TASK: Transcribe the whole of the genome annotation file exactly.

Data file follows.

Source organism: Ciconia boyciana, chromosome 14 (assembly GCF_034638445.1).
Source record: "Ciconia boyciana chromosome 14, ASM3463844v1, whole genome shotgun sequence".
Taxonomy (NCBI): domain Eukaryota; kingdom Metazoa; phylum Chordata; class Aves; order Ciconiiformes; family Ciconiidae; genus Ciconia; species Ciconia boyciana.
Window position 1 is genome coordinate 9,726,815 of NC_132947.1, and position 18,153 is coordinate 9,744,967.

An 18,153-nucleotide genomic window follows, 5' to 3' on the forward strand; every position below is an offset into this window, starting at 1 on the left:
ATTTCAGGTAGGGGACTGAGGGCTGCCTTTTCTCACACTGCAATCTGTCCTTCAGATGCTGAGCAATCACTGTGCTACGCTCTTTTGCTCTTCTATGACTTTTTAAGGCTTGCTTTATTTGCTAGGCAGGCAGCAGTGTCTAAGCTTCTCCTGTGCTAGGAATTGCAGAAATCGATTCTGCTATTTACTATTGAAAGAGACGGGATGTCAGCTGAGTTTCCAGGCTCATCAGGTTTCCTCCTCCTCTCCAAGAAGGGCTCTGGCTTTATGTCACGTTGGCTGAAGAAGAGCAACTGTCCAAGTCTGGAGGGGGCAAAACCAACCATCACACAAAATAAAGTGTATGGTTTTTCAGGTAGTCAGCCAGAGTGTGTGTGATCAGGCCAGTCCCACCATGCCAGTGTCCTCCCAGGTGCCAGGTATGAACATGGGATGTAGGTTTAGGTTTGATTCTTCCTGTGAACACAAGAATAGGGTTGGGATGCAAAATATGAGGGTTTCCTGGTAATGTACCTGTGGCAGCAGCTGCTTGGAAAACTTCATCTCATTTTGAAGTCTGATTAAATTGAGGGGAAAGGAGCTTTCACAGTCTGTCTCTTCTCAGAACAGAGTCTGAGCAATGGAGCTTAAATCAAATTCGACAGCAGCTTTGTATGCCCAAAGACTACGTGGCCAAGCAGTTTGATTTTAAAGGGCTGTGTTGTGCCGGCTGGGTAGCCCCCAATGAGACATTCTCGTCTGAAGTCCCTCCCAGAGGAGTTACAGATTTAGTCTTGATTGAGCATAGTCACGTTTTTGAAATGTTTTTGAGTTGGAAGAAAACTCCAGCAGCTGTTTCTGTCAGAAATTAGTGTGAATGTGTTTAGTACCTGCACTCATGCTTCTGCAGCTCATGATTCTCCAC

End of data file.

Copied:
Source organism: Ciconia boyciana, chromosome 14 (assembly GCF_034638445.1).
Source record: "Ciconia boyciana chromosome 14, ASM3463844v1, whole genome shotgun sequence".
Taxonomy (NCBI): domain Eukaryota; kingdom Metazoa; phylum Chordata; class Aves; order Ciconiiformes; family Ciconiidae; genus Ciconia; species Ciconia boyciana.
Window position 1 is genome coordinate 9,726,815 of NC_132947.1, and position 18,153 is coordinate 9,744,967.

An 18,153-nucleotide genomic window follows, 5' to 3' on the forward strand; every position below is an offset into this window, starting at 1 on the left:
ATTTCAGGTAGGGGACTGAGGGCTGCCTTTTCTCACACTGCAATCTGTCCTTCAGATGCTGAGCAATCACTGTGCTACGCTCTTTTGCTCTTCTATGACTTTTTAAGGCTTGCTTTATTTGCTAGGCAGGCAGCAGTGTCTAAGCTTCTCCTGTGCTAGGAATTGCAGAAATCGATTCTGCTATTTACTATTGAAAGAGACGGGATGTCAGCTGAGTTTCCAGGCTCATCAGGTTTCCTCCTCCTCTCCAAGAAGGGCTCTGGCTTTATGTCACGTTGGCTGAAGAAGAGCAACTGTCCAAGTCTGGAGGGGGCAAAACCAACCATCACACAAAATAAAGTGTATGGTTTTTCAGGTAGTCAGCCAGAGTGTGTGTGATCAGGCCAGTCCCACCATGCCAGTGTCCTCCCAGGTGCCAGGTATGAACATGGGATGTAGGTTTAGGTTTGATTCTTCCTGTGAACACAAGAATAGGGTTGGGATGCAAAATATGAGGGTTTCCTGGTAATGTACCTGTGGCAGCAGCTGCTTGGAAAACTTCATCTCATTTTGAAGTCTGATTAAATTGAGGGGAAAGGAGCTTTCACAGTCTGTCTCTTCTCAGAACAGAGTCTGAGCAATGGAGCTTAAATCAAATTCGACAGCAGCTTTGTATGCCCAAAGACTACGTGGCCAAGCAGTTTGATTTTAAAGGGCTGTGTTGTGCCGGCTGGGTAGCCCCCAATGAGACATTCTCGTCTGAAGTCCCTCCCAGAGGAGTTACAGATTTAGTCTTGATTGAGCATAGTCACGTTTTTGAAATGTTTTTGAGTTGGAAGAAAACTCCAGCAGCTGTTTCTGTCAGAAATTAGTGTGAATGTGTTTAGTACCTGCACTCATGCTTCTGCAGCTCATGATTCTCCAC